Great good most often ensues from fluid dispersion of information, though sometimes people get themselves into trouble by saying offensive or insensitive things. Predictably, companies and individuals are becoming more conscious about what they say and publish in public online venues.
With increased digital exposure, it’s become more common to hear statements like “you’re always on now,” or “the meter is always ticking” or the “world is always watching.” These statements imply that it is important to always be on your best behavior because someone may be watching or listening.
A challenge with these sentiments is that they emphasize “getting caught” versus demonstrating good character and judgment in the first place. They muddy the waters between the two realms.
Character is reflected by what you would do if absolutely nobody was watching you -- not about how you would behave because you may get caught. The greater exposure inherent in social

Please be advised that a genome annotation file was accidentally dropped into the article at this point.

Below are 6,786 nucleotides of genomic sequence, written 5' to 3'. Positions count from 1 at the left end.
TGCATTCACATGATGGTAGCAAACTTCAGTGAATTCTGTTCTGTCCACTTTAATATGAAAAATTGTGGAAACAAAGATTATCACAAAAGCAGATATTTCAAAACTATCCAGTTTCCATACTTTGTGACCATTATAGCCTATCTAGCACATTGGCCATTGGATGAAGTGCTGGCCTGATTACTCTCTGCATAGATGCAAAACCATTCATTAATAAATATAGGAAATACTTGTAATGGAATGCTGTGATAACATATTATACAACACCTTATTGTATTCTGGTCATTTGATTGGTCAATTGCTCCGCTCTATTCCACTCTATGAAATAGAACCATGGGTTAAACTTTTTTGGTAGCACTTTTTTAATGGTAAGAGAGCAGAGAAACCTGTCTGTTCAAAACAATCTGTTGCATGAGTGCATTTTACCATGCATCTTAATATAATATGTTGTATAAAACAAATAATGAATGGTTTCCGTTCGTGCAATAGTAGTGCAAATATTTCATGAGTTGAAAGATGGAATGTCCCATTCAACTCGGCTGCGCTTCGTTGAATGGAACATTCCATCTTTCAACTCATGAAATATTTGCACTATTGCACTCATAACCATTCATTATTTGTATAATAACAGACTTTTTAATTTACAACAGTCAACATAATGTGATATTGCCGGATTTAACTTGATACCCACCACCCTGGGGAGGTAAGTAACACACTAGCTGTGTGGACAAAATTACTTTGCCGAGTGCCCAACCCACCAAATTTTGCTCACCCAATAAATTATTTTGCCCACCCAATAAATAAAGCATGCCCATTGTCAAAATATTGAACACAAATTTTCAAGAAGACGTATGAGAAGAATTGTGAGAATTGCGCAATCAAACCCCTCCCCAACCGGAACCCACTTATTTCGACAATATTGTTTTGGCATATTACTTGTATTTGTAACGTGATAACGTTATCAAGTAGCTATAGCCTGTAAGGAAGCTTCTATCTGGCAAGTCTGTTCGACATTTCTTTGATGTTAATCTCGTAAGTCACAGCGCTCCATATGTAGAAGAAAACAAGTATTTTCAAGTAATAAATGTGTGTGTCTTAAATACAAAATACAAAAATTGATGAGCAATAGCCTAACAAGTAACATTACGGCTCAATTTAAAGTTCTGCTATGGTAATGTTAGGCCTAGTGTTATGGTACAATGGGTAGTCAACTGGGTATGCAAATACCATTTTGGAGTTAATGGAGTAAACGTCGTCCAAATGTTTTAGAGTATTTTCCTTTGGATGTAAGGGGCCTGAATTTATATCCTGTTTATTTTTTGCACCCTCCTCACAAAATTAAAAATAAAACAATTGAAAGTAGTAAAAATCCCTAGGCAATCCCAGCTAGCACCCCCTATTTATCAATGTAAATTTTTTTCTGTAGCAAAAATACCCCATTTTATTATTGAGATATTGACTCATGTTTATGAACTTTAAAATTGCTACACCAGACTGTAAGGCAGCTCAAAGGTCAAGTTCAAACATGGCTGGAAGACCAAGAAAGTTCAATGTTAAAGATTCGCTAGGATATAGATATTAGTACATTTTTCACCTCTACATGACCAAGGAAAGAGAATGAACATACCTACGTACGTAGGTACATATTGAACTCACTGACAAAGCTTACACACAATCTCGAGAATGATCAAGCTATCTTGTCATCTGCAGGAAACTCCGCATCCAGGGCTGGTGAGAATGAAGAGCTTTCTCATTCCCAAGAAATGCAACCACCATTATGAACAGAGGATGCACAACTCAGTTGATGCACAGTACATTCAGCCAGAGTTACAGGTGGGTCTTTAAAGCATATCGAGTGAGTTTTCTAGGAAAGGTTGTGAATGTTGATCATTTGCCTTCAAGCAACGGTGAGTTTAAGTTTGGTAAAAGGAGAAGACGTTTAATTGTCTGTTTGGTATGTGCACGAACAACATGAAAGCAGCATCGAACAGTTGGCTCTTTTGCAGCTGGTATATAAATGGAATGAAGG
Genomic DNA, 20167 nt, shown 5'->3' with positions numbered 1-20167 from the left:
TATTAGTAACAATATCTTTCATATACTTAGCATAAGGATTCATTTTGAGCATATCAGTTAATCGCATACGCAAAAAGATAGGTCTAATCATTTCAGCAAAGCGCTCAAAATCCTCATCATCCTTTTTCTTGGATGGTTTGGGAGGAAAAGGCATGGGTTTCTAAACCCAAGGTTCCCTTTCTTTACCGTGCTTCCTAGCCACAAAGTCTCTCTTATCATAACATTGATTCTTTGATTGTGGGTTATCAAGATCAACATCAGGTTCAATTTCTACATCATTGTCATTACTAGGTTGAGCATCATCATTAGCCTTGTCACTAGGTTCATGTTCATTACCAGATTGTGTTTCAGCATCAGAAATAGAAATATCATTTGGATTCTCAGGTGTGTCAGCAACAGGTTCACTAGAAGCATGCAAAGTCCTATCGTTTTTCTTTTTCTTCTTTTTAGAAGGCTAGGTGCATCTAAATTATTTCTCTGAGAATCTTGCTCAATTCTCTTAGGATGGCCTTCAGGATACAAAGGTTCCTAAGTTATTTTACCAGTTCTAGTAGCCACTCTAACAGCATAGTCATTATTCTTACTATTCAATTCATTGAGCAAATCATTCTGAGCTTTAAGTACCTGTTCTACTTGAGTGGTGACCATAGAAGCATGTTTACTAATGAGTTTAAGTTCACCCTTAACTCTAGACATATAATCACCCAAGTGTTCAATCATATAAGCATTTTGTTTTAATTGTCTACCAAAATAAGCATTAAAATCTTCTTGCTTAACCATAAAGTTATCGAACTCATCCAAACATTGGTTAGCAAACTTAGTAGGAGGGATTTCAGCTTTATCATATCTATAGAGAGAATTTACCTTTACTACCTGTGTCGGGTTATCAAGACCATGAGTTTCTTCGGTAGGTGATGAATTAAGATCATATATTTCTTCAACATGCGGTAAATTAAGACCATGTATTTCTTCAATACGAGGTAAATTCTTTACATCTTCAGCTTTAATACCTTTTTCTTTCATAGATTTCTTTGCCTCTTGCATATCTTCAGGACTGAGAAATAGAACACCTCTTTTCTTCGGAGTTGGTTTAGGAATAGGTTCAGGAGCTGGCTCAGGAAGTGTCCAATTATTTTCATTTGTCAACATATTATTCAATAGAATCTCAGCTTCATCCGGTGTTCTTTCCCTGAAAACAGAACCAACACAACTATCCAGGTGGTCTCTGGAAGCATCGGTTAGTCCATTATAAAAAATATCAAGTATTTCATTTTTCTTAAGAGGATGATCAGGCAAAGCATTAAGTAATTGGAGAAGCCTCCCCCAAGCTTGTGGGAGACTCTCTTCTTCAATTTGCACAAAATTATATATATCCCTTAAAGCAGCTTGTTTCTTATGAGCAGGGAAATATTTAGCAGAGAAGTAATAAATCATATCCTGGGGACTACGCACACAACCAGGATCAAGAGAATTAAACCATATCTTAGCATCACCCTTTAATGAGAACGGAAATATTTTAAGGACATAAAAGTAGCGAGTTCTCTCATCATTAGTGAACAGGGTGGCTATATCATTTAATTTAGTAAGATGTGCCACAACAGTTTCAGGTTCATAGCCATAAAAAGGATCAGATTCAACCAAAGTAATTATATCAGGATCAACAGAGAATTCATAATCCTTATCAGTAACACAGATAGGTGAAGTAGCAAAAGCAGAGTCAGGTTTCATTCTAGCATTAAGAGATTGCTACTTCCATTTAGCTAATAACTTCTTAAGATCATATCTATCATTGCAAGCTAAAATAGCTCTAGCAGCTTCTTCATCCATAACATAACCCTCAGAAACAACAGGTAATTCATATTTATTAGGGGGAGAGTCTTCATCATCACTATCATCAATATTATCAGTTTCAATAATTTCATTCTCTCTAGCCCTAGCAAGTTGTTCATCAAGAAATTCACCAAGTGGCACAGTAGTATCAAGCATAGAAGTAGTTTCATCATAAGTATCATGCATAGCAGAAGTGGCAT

media presence demands that participants demonstrate higher standards of character and judgment.
This is an important distinction.
As Max suggests, character refers to what you do and don't do (period); its not just behavior that can be modified with a little psychobabble; character relates intimately to identity, personality, virtue and purpose.
Unfortunately, we cannot define higher standards of character and judgment without defining the nature and dignity of the human person. The rub there is that moral relativity presents insurmountable challenges in defining, accepting and applying professional ethical doctrines without resorting to oppressive regimes of criminality and shame.
Be yourself and let the chips fall as they may.